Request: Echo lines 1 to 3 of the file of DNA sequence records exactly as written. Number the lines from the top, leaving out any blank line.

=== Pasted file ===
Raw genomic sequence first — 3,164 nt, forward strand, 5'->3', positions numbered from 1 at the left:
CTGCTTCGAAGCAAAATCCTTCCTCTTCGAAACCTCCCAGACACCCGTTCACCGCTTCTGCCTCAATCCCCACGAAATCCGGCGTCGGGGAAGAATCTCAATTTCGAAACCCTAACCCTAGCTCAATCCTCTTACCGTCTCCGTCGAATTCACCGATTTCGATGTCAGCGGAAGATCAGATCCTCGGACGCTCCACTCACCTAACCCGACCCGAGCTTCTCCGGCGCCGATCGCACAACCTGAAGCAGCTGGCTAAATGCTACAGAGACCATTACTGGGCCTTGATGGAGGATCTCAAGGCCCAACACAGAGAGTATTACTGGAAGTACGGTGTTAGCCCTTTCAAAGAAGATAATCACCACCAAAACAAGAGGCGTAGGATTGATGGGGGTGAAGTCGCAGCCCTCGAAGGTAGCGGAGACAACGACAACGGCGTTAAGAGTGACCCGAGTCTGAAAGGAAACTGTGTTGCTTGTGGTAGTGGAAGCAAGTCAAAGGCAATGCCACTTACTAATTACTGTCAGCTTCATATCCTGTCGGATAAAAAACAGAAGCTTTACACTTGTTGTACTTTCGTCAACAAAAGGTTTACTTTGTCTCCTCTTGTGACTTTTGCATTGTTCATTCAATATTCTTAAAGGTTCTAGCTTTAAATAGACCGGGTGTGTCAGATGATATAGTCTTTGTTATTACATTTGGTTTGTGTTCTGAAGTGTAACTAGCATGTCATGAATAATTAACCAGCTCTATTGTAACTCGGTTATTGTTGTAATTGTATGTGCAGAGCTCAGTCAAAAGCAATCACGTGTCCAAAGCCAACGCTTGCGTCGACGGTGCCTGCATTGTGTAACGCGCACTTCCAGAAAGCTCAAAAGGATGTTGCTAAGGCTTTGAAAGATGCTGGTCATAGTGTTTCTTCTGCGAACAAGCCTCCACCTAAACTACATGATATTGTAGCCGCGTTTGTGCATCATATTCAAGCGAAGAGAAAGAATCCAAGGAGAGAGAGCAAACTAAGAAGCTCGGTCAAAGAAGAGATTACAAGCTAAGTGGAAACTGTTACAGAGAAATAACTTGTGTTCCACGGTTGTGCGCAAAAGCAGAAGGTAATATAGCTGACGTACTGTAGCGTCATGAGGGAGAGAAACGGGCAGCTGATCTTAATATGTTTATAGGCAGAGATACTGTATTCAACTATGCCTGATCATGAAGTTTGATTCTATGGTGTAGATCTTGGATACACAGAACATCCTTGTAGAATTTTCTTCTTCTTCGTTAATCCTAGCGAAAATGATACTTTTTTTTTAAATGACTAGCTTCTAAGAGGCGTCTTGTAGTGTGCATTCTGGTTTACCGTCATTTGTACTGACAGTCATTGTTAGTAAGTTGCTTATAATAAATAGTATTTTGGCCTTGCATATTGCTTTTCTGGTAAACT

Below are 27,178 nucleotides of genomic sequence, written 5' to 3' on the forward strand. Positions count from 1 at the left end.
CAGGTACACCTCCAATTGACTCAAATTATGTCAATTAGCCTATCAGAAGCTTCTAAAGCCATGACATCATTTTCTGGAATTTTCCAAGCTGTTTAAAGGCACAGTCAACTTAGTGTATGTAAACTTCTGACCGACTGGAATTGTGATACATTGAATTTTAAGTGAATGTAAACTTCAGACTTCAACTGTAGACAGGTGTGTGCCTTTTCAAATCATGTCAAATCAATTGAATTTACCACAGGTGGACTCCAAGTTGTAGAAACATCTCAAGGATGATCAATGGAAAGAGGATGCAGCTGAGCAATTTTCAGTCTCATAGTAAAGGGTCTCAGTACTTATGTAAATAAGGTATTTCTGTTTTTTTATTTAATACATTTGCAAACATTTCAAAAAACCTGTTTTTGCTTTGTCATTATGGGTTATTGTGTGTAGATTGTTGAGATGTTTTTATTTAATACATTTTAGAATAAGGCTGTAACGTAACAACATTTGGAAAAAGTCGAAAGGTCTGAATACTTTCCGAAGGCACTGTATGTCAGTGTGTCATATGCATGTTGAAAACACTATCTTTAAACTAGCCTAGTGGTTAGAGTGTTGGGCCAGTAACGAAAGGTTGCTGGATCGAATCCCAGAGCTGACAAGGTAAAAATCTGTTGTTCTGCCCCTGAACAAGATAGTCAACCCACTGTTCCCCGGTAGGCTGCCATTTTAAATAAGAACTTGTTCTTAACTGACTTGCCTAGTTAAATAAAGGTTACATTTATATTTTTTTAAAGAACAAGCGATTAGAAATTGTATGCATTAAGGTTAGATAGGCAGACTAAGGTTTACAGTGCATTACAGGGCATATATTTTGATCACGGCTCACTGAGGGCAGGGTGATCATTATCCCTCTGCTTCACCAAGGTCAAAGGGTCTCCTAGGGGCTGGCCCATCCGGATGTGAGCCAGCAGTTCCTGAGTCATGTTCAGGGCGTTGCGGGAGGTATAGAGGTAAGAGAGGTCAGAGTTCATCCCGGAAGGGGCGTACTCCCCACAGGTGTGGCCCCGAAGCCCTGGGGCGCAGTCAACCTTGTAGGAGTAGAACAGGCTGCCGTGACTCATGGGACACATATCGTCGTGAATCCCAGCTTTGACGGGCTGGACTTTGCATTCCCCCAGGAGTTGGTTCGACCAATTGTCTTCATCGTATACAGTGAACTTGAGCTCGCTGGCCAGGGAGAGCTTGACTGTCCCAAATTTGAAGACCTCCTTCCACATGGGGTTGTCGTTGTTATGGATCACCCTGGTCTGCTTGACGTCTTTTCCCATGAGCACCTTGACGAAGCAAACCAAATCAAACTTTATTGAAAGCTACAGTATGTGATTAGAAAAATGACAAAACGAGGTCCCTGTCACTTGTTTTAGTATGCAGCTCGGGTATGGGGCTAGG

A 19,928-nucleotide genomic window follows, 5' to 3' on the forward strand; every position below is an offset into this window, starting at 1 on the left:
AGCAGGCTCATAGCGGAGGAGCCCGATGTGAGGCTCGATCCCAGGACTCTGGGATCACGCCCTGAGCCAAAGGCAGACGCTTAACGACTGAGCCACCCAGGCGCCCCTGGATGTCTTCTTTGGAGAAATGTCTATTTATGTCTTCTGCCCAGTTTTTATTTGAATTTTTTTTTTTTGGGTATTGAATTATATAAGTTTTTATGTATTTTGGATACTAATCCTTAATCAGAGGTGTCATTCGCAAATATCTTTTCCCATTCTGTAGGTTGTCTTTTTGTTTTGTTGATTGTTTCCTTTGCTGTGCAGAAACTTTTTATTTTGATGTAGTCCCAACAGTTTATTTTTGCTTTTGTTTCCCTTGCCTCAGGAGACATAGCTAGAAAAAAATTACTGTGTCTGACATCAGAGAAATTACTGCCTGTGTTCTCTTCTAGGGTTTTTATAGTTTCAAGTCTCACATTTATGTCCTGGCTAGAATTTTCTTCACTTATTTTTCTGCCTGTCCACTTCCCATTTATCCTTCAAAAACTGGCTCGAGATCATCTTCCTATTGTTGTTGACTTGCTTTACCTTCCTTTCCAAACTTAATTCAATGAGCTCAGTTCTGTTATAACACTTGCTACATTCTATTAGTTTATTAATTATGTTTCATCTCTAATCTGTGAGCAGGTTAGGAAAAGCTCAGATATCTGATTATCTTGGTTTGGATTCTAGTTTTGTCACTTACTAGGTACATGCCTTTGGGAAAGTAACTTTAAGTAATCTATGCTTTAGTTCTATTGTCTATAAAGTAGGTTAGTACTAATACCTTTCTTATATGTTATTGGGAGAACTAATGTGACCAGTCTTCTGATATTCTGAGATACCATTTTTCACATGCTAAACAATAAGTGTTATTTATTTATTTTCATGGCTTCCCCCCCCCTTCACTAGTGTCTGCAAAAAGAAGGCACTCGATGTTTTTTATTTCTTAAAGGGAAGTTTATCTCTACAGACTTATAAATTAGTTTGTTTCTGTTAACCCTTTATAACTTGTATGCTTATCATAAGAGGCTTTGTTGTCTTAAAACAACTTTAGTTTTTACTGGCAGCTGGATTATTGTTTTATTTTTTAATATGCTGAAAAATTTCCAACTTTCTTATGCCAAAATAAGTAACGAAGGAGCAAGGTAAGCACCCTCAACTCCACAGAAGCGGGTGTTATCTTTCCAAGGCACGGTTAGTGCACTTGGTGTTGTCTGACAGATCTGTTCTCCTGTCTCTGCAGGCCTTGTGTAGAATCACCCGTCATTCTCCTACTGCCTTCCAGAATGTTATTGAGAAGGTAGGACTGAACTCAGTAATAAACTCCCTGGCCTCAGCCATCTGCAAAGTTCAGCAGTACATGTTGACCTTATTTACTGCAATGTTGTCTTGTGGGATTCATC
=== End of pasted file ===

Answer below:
Raw genomic sequence first — 3,164 nt, forward strand, 5'->3', positions numbered from 1 at the left:
CTGCTTCGAAGCAAAATCCTTCCTCTTCGAAACCTCCCAGACACCCGTTCACCGCTTCTGCCTCAATCCCCACGAAATCCGGCGTCGGGGAAGAATCTCAATTTCGAAACCCTAACCCTAGCTCAATCCTCTTACCGTCTCCGTCGAATTCACCGATTTCGATGTCAGCGGAAGATCAGATCCTCGGACGCTCCACTCACCTAACCCGACCCGAGCTTCTCCGGCGCCGATCGCACAACCTGAAGCAGCTGGCTAAATGCTACAGAGACCATTACTGGGCCTTGATGGAGGATCTCAAGGCCCAACACAGAGAGTATTACTGGAAGTACGGTGTTAGCCCTTTCAAAGAAGATAATCACCACCAAAACAAGAGGCGTAGGATTGATGGGGGTGAAGTCGCAGCCCTCGAAGGTAGCGGAGACAACGACAACGGCGTTAAGAGTGACCCGAGTCTGAAAGGAAACTGTGTTGCTTGTGGTAGTGGAAGCAAGTCAAAGGCAATGCCACTTACTAATTACTGTCAGCTTCATATCCTGTCGGATAAAAAACAGAAGCTTTACACTTGTTGTACTTTCGTCAACAAAAGGTTTACTTTGTCTCCTCTTGTGACTTTTGCATTGTTCATTCAATATTCTTAAAGGTTCTAGCTTTAAATAGACCGGGTGTGTCAGATGATATAGTCTTTGTTATTACATTTGGTTTGTGTTCTGAAGTGTAACTAGCATGTCATGAATAATTAACCAGCTCTATTGTAACTCGGTTATTGTTGTAATTGTATGTGCAGAGCTCAGTCAAAAGCAATCACGTGTCCAAAGCCAACGCTTGCGTCGACGGTGCCTGCATTGTGTAACGCGCACTTCCAGAAAGCTCAAAAGGATGTTGCTAAGGCTTTGAAAGATGCTGGTCATAGTGTTTCTTCTGCGAACAAGCCTCCACCTAAACTACATGATATTGTAGCCGCGTTTGTGCATCATATTCAAGCGAAGAGAAAGAATCCAAGGAGAGAGAGCAAACTAAGAAGCTCGGTCAAAGAAGAGATTACAAGCTAAGTGGAAACTGTTACAGAGAAATAACTTGTGTTCCACGGTTGTGCGCAAAAGCAGAAGGTAATATAGCTGACGTACTGTAGCGTCATGAGGGAGAGAAACGGGCAGCTGATCTTAATATGTTTATAGGCAGAGATACTGTATTCAACTATGCCTGATCATGAAGTTTGATTCTATGGTGTAGATCTTGGATACACAGAACATCCTTGTAGAATTTTCTTCTTCTTCGTTAATCCTAGCGAAAATGATACTTTTTTTTTAAATGACTAGCTTCTAAGAGGCGTCTTGTAGTGTGCATTCTGGTTTACCGTCATTTGTACTGACAGTCATTGTTAGTAAGTTGCTTATAATAAATAGTATTTTGGCCTTGCATATTGCTTTTCTGGTAAACT

Below are 27,178 nucleotides of genomic sequence, written 5' to 3' on the forward strand. Positions count from 1 at the left end.